A QUARTER of criminals caught by police in the West Midlands last year had no previous offences, new figures show.

Law reform charity JUSTICE called for better access to mental health and addiction services to “help reverse the worrying trend of increases in those entering the criminal justice system for the first time”.

Ministry of Justice figures show West Midlands Police dealt with 3,306 first-time offenders last year. This included 379 people under 18.

Of those, 2,433 were convicted, while the rest were only cautioned.

It meant first-time offenders accounted for 26 per cent of all criminals in the West Midlands – slightly up from 25 per cent the year before.

Tyrone Steele, deputy legal director of JUSTICE, said: “Entering the criminal justice system is life-changing in all the wrong ways.

“Providing and strengthening real routes away from crime – from better access to mental health and addiction services, to housing and employment – would help to reverse the worrying trend of increases in those entering the criminal justice system for the first time, including children.”

Across England and Wales, around 63,700 first-time offenders were convicted in 2023, representing 22 per cent of all criminals. This was similar to the year before, but up significantly from 14 per cent in 2013.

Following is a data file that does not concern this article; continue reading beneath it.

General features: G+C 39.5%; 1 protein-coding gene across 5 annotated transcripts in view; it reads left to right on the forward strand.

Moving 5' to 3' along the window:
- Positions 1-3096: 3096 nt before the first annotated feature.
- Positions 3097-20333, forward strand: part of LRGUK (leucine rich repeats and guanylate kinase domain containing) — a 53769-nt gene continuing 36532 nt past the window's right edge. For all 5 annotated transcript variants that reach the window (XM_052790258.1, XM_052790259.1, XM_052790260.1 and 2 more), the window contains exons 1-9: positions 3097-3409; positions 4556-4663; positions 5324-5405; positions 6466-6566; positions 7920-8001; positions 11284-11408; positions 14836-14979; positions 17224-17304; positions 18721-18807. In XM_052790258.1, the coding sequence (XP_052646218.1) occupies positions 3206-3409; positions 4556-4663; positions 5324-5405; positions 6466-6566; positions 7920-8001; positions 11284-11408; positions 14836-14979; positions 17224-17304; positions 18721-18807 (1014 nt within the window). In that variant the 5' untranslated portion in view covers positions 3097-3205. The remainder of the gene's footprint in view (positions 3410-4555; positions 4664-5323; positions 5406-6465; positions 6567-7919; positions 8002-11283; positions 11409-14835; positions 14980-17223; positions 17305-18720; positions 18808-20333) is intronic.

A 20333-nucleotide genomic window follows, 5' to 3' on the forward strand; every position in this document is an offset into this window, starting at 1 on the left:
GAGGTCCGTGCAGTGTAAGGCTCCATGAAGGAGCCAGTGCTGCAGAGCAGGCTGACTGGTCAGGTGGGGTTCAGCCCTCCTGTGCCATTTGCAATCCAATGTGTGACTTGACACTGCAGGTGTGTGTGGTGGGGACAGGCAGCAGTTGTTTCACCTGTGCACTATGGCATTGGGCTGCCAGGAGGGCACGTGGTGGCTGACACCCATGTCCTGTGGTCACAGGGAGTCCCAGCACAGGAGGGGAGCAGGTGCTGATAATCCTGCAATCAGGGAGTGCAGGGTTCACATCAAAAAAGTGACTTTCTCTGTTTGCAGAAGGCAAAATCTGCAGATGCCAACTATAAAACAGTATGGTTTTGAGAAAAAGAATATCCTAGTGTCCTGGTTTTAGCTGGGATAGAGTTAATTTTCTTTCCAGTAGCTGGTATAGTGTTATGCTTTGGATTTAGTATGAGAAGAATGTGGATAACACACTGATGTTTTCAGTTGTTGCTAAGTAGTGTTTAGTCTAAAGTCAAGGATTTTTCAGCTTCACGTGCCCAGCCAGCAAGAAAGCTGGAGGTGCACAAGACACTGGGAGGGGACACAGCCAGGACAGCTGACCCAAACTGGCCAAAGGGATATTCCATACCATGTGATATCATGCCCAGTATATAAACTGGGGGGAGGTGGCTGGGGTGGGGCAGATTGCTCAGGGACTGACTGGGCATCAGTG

A further 21,900 were handed a caution last year.

In the West Midlands, 28 per cent of those who were convicted for the first time received a community sentence, while 16 per cent were sent to prison.

Campbell Robb, chief executive of social justice charity Nacro, said: “Much of the conversation on reducing crime focuses on prison and increasing sentencing despite the evidence showing that increasing the length of a prison sentences is not an effective deterrent.

“Even a short sentence can mean people lose their jobs, homes and custody of their children, making it harder to build a crime-free life afterwards.

“And the evidence shows that short prison sentences are less effective at preventing further crime than sentences served in the community.”

In the West Midlands, first-time offenders convicted of an indictable offence were most often convicted for violence against the person – 19 per cent. In contrast, the most common offence for those with a criminal past was theft, at 34 per cent.

The Home Office and the Ministry of Justice were both approached for comment.